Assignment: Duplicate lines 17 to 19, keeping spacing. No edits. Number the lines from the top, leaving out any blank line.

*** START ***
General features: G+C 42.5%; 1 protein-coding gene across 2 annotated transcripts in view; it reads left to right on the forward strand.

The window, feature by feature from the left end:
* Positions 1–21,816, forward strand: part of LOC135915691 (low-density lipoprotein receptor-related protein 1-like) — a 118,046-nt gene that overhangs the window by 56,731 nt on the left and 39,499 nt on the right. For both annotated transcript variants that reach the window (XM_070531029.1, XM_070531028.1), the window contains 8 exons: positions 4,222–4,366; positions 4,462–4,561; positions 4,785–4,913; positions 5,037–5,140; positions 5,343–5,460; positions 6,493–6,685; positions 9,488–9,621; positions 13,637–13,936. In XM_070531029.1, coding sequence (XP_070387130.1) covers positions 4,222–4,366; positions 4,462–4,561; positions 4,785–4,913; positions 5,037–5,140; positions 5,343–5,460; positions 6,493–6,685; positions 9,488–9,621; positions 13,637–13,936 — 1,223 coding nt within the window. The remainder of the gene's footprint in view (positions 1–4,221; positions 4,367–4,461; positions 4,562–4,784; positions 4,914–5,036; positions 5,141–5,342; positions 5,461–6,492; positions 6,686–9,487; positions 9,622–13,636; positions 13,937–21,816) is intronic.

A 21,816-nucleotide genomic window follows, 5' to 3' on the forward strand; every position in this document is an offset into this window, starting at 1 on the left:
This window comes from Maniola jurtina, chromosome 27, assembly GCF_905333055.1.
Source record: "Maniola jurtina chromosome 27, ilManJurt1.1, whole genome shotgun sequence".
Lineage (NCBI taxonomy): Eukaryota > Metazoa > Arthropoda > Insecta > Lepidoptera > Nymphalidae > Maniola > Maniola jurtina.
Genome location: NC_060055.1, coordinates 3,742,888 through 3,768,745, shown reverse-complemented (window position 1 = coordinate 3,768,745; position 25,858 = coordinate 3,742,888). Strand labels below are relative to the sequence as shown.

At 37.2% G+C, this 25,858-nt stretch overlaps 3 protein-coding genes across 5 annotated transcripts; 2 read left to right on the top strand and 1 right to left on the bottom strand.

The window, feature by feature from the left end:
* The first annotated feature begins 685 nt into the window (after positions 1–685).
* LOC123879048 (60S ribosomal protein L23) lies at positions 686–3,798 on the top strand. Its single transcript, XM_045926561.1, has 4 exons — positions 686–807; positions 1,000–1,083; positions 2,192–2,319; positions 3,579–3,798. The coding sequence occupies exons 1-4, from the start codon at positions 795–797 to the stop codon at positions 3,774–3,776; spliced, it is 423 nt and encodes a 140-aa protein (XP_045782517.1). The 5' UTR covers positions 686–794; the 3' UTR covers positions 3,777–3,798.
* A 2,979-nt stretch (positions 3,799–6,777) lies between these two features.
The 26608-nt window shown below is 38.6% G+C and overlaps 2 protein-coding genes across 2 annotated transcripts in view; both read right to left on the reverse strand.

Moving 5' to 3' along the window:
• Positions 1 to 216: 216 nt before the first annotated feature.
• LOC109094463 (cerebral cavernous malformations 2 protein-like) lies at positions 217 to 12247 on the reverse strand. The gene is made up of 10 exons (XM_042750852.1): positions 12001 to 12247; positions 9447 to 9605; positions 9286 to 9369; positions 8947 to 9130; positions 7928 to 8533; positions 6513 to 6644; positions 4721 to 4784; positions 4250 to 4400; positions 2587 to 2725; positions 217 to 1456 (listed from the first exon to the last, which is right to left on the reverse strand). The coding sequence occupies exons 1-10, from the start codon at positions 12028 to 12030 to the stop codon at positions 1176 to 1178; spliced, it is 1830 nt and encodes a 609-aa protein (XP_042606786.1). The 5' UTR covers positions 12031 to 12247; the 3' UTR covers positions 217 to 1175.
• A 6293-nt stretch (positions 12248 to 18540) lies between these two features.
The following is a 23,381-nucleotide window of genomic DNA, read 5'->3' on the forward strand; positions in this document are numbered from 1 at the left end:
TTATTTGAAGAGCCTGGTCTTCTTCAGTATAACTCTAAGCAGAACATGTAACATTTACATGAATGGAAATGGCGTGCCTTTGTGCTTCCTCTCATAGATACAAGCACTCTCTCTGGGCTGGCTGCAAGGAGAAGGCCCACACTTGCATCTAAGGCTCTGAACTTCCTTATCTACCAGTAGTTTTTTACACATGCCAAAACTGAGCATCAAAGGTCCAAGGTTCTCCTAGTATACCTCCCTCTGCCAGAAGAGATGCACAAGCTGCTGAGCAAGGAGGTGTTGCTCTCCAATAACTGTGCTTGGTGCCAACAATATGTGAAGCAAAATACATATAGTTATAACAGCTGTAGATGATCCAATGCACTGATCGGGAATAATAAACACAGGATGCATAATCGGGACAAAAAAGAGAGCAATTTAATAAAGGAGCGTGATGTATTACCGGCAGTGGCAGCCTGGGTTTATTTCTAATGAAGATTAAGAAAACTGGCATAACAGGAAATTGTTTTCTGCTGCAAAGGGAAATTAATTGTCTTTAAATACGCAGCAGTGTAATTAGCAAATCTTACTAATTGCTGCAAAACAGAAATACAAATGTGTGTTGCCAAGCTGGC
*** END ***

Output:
• LOC109094463 (cerebral cavernous malformations 2 protein-like) lies at positions 217 to 12247 on the reverse strand. The gene is made up of 10 exons (XM_042750852.1): positions 12001 to 12247; positions 9447 to 9605; positions 9286 to 9369; positions 8947 to 9130; positions 7928 to 8533; positions 6513 to 6644; positions 4721 to 4784; positions 4250 to 4400; positions 2587 to 2725; positions 217 to 1456 (listed from the first exon to the last, which is right to left on the reverse strand). The coding sequence occupies exons 1-10, from the start codon at positions 12028 to 12030 to the stop codon at positions 1176 to 1178; spliced, it is 1830 nt and encodes a 609-aa protein (XP_042606786.1). The 5' UTR covers positions 12031 to 12247; the 3' UTR covers positions 217 to 1175.
• A 6293-nt stretch (positions 12248 to 18540) lies between these two features.
The following is a 23,381-nucleotide window of genomic DNA, read 5'->3' on the forward strand; positions in this document are numbered from 1 at the left end: